Capital

In 1873, Karl Marx published the first volume of his magnum opus Das Kapital (“Capital”, in English) which purported to describe the dynamics of a capitalist economy.  Although I have never studied Capital sufficiently closely to do justice to the work, the basic idea was that ownership of the means of production (capital) becomes increasingly concentrated in the hands of a small number of people and the vast majority of workers become increasingly impoverished and alienated.  Marx predicted that eventually, and inevitably, the workers would rise up and “cast off their chains.”

In what many people are calling the economics book of the year, or the decade, or maybe even the century, French economist Thomas Piketty’s “Capital for the 21st Century,” poses a similar question to Marx; namely, “Do capital dynamics lead to increasing inequality?”  The 700 page book, along with a 100 page technical appendix, is a towering achievement of empirical research.  Professor Piketty (TP) and colleagues have pulled together new databases on the distributions of income and wealth in various countries for multiple time periods, and have subjected them to careful analysis.  His conclusion is yes, the dynamics of capitalism tend to drive wealth inequality.

The fundamental reason, TP explains, is that the rate of return on capital (“r”) is over the long-term significantly greater than the rate of economic growth (“g”).  Wage income tends to grow at rate g and capital income tends to grow at rate r.   TP estimates that the historical rate of return on capital is 4-5% and should be expected to persist.  Meanwhile, he believes that the long-term outlook for the rate of economic growth is just 1-2%.  This is greater than the long-long-run average (pre-1800) of roughly zero growth, but is less than what has been observed in developing and developed countries over the past two hundred years.  The reasons for the projected growth slowdown are a combination of slower population growth and a slowdown in the rate of productivity growth.  TP argues that a consequence of the assumed differential between r and g is that both the ratio of wealth to GDP and the share of income from capital in total income will be high and rising.  Combining this with the assertion that wealth and capital income tend to be highly concentrated, TP concludes that the rich will continue to get richer.  Not only that, but it will become increasingly difficult for the non-rich to become rich.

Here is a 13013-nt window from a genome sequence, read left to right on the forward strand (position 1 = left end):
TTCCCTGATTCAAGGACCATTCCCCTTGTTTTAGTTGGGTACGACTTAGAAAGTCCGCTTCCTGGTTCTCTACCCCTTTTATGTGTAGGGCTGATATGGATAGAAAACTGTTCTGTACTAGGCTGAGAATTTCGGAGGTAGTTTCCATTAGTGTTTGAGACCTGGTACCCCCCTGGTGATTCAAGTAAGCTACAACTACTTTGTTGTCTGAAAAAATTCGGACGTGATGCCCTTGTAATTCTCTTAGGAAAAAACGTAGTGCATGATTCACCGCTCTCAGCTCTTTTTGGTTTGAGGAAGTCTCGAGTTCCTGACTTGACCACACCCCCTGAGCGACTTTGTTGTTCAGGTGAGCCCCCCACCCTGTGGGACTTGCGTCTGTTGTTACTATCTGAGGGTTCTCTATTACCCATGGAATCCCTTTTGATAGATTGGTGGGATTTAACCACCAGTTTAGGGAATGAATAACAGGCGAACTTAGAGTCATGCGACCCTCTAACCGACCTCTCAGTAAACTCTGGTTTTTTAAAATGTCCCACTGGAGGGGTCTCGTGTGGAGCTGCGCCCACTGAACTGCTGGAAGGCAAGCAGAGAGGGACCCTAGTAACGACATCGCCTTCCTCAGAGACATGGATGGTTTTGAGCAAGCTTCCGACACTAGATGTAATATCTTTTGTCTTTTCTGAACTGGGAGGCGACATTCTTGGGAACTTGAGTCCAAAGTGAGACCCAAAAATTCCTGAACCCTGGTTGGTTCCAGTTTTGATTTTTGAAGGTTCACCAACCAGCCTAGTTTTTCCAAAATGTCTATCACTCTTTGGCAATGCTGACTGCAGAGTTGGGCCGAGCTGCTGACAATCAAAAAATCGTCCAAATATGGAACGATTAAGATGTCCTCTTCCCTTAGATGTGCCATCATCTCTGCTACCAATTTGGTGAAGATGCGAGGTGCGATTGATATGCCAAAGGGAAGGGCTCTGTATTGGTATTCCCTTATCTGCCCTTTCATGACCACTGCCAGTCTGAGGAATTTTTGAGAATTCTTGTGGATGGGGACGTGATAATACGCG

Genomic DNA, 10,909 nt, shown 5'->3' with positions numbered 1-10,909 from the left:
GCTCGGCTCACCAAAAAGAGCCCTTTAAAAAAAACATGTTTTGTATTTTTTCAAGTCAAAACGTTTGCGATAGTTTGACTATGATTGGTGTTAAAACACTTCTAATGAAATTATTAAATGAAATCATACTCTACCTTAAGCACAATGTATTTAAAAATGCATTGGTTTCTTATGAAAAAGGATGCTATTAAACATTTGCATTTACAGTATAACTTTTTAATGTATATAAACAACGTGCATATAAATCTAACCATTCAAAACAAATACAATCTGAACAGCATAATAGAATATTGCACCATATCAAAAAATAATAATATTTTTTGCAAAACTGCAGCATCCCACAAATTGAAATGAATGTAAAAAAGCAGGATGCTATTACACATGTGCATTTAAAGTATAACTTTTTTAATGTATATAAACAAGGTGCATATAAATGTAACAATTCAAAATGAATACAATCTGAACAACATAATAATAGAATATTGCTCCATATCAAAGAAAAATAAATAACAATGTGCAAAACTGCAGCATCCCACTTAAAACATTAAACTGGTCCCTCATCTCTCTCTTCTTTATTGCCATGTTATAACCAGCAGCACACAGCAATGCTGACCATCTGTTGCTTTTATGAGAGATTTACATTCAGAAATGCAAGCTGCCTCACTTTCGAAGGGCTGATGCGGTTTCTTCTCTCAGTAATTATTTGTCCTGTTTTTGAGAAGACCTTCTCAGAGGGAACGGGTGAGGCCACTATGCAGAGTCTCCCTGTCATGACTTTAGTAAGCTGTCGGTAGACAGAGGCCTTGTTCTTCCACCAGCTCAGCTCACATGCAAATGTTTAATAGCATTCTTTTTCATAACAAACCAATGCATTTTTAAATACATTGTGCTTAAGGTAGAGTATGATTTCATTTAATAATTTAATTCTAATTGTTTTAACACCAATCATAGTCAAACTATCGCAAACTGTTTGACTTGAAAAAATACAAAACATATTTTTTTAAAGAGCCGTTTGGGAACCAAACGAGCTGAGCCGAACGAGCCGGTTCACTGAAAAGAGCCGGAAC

During the first half of the 20th century, the concentration of wealth fell.  This was widely interpreted by economists, notably Simon Kuznets, to suggest that mature capitalist economies become more egalitarian over time as the benefits from innovations spread throughout the economy.  TP argues that inequality fell in that period due the negative impact on wealth of two major wars, hyperinflation in Germany, and the great depression.  In “normal” times, he believes, the natural tendency is for both wealth and the concentration of wealth to increase.  In support of this notion, since 1950 rising inequality trends have been re-established, and his prognosis is for more of the same.